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Politics, Life and Journalism in Northumberland County, Ontario

More accountability on school testing results

First published: October 30, 2008

With the federal election over, it is time to return to local issues left behind during those frantic days. In particular, the testing scores for the local school boards were released with very little attention, as it is something that cannot be ignored.

The Kawartha Pine Ridge District School Board was below the provincial average on the standardized tests, while the Victoria Northumberland and Clarington Catholic District School Board posted several above average scores.

The public school board was one per cent down in reading in Grades 3 and 6, but six per cent down in Grade 6 math. The board pointed to its Grade 9 results where it achieved 37 per cent of students performing above standards levels. The Catholic school board was above average in reading, writing and math in Grades 3 and 6, with Grade 9 math scores four per cent above the provincial average.

Kaja Havelka, superintendent of teaching and learning at the public school board, worked hard to put a positive spin on the results, but there was no way to hide her disappointment.

“We were hoping to have higher,” she said in an interview.

The question is: Why weren’t the results higher?

The Education and Accountability Office (EQAO) was formed in 1996 by former Premier Mike Harris to bring about new levels of excellence in classrooms across Ontario. Local school boards have delivered mediocre results for the past five years, barely making any noticeable improvements to test results across the local system. Enough is enough. The scores for the public school board are unacceptable and somebody’s head should role.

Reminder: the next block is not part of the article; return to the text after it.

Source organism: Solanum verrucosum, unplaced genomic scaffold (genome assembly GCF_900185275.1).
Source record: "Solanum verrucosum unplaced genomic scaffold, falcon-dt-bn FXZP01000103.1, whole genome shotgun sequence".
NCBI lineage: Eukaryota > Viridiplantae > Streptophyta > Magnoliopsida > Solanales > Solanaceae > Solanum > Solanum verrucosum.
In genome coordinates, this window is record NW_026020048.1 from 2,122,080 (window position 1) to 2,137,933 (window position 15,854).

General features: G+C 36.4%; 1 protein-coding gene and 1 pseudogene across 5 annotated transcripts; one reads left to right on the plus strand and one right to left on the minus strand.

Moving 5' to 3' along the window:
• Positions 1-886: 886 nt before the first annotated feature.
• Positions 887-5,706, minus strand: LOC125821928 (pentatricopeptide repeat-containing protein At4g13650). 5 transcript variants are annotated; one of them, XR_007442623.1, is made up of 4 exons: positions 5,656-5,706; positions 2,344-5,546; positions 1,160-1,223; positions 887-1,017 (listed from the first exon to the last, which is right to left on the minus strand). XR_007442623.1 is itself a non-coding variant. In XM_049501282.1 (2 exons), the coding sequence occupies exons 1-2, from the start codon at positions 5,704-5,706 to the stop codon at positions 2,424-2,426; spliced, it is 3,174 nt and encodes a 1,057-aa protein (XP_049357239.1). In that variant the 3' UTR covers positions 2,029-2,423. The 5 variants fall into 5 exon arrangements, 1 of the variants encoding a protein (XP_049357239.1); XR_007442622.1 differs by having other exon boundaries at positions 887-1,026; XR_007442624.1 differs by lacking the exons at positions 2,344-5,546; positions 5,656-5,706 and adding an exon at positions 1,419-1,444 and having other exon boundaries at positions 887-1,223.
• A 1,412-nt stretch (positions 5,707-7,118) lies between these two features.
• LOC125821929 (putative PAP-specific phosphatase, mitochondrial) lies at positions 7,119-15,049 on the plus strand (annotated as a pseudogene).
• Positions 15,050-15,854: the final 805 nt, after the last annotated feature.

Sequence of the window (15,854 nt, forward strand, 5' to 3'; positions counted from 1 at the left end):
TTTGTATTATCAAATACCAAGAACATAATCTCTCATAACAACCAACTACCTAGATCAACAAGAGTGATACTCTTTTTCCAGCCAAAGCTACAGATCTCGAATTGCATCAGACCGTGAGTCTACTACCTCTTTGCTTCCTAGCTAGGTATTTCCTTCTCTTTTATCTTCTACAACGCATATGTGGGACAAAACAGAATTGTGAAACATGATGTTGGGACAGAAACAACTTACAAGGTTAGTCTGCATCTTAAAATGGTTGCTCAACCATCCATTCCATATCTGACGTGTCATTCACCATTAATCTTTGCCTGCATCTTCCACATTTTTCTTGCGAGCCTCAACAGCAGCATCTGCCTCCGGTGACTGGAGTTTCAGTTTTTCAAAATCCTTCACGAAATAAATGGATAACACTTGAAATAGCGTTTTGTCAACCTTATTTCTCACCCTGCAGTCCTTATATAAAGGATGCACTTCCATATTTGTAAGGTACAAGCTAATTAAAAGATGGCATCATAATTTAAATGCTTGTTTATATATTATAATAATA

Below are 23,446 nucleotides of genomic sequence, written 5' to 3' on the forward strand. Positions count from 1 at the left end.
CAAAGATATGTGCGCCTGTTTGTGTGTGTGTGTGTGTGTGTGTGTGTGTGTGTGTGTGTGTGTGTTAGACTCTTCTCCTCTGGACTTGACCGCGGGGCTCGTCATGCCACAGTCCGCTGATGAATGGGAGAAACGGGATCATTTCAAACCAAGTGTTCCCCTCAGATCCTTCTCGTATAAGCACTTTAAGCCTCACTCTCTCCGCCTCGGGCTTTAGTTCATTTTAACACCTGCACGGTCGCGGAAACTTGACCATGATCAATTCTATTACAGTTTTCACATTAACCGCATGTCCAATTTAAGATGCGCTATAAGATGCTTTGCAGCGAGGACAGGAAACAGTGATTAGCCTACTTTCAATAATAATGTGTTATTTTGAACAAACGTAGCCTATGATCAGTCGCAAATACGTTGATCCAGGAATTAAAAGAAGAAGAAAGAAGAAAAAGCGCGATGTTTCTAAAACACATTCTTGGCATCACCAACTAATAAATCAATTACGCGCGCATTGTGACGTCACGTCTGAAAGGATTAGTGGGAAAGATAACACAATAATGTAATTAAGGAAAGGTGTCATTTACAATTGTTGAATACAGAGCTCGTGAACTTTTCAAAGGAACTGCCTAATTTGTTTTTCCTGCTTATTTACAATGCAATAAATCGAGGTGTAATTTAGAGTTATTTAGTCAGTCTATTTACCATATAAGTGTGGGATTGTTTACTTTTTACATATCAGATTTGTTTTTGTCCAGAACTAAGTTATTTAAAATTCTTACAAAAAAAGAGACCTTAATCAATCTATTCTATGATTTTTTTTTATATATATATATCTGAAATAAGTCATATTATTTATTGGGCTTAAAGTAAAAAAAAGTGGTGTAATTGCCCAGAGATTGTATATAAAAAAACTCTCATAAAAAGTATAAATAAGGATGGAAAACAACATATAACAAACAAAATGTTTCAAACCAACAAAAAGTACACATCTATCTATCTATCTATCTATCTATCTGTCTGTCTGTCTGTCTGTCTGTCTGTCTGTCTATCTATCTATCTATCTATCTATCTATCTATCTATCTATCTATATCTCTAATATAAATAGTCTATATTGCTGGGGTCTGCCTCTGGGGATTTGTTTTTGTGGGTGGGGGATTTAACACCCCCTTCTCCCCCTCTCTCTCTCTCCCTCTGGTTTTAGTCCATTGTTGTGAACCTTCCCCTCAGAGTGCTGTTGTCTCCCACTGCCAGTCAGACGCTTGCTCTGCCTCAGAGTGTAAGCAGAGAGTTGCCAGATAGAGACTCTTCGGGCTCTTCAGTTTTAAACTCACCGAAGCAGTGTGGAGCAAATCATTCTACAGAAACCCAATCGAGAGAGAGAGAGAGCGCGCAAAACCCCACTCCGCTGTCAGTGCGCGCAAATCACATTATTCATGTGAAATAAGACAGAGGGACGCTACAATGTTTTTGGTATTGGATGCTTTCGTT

What is most disturbing is the lack of outrage by school board trustees. The front pages of local news media should be filled with huge headlines as trustees decry these results. Instead, there is not a peep.

Beyond this, parents should be in an uproar. For years, the public school board has made excuses for their poor performance; lulling parents into believing results in the mid-60s were acceptable. It was clear some trustees supported these middling scores. Only a year ago, former board chairperson Angela Lloyd condemned the testing.

“This ranking of schools is totally unproductive,” she said in an interview in February 2007.

With five years of results, all hovering at or below provincial averages, this cannot be tolerated. As taxpayers and parents, we cannot accept this. Certainly, over the first few years of testing, schools needed to develop plans and implement them. But, the EQAO has existed for more than 12 years. This is not something sprung on the board, trustees or educators. With this amount of time passed, we should be seeing far greater results.